Google has just announced that they’ve purchased Skybox Imaging for $500 million, in an effort to help keep imagery updated more rapidly, improve global internet access, and assist in disaster relief.
Google’s press release on the acquisition was short and to the point:
Google Inc. (NASDAQ: GOOG) announced today that it has entered into an agreement to buy Skybox Imaging for $500 million in cash, subject to adjustments.
Skybox’s satellites will help keep Google Maps accurate with up-to-date imagery. Over time, we also hope that Skybox’s team and technology will be able to help improve Internet access and disaster relief — areas Google has long been interested in.
The transaction is subject to customary closing conditions, including the receipt of regulatory approvals in the US.
You can also read more on the Skybox blog.
About Mickey Mellen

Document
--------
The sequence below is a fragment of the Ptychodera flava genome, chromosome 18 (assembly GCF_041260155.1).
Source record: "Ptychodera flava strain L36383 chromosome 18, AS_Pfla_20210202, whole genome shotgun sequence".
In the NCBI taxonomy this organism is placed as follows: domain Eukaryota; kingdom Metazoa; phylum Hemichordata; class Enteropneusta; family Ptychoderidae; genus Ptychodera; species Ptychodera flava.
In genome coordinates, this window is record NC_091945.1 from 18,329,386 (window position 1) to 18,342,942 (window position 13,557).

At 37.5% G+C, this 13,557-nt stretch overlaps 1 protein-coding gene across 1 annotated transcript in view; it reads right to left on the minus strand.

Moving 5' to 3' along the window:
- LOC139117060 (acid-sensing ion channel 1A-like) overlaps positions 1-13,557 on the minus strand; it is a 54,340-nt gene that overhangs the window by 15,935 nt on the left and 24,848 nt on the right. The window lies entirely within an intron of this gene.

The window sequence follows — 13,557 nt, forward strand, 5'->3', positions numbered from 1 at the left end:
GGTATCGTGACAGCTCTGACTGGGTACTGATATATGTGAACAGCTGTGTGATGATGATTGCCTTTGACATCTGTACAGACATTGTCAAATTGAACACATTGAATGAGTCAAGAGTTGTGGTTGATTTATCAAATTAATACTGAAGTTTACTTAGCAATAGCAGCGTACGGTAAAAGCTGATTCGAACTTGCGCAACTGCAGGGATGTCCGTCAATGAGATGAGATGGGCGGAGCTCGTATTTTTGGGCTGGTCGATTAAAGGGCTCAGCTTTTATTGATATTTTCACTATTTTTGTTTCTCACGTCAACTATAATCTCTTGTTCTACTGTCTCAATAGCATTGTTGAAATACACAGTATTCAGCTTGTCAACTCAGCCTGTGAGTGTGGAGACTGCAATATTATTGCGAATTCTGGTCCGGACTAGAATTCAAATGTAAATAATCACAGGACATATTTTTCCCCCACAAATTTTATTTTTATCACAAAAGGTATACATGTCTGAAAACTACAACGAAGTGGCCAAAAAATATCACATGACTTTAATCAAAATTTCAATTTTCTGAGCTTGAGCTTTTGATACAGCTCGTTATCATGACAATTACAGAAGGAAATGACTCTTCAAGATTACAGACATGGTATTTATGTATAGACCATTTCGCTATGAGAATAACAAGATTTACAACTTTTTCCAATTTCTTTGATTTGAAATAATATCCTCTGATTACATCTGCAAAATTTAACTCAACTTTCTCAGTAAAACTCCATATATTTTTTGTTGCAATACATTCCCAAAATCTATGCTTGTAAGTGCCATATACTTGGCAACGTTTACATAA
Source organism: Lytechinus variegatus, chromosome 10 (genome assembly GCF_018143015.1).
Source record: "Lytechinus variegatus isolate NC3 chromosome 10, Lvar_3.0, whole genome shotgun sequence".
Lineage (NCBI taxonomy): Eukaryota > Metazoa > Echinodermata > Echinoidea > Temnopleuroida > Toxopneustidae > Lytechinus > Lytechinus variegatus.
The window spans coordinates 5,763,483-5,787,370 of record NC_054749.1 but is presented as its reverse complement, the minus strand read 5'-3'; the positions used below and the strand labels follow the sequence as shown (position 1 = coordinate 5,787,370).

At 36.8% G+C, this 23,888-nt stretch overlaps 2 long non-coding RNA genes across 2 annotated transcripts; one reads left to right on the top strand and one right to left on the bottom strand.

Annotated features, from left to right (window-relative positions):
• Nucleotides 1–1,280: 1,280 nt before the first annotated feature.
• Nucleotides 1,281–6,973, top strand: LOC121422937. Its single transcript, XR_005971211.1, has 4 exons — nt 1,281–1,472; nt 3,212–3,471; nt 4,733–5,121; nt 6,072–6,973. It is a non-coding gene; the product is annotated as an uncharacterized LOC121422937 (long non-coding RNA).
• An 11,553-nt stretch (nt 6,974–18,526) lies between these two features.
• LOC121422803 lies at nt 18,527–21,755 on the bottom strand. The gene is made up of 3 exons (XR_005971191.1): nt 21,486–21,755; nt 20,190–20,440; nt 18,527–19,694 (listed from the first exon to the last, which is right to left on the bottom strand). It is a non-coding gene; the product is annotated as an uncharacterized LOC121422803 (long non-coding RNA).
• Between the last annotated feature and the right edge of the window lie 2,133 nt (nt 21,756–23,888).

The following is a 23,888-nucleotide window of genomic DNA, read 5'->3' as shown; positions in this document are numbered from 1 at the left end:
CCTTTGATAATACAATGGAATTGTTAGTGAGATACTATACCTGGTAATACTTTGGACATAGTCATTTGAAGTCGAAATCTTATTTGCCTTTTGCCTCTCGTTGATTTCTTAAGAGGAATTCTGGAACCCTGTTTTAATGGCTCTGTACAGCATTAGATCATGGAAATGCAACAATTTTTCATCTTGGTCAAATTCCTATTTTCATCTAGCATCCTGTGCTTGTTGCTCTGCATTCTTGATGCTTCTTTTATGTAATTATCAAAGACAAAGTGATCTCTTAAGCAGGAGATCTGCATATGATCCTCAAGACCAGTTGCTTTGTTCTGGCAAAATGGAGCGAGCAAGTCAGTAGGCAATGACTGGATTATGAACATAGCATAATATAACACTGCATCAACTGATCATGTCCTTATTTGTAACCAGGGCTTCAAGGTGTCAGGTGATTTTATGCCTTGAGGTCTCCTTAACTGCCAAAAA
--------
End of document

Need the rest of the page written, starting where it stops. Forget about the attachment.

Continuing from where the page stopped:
Mickey has been using Google Earth since it was released in 2005, and has created a variety of geo-related sites including Google Earth Hacks. He runs a web design firm in Marietta, GA, where he lives with his wife and two kids.
Leonardo Daniel Leidi says
OK Skybox have a slick website with pretty images and some HD videos shot from a satellite. But these show that the average Google Earth user would not really see much happening in real time once they had seen that streams of traffic move on roads, plus the odd moving plane on an airfield. The resolution of the imagery on the Skybox site is also way below the best already on Google Earth, and a slightly newer picture is a high price to pay for a drop in image quality. So what are Google, and the Google Earth user, getting?
Paul Lackey says
There are huge swaths of the Earth still stuck with 15m LANDSAT imagery. This could help replace that sooner
Fine … provided Google use the Skybox imagery in those areas, and nowhere else in a way that reduces image quality.
A news snippet suggests that the value to Google is that Skybox has algorithms which transform standard digital material in special images is that it?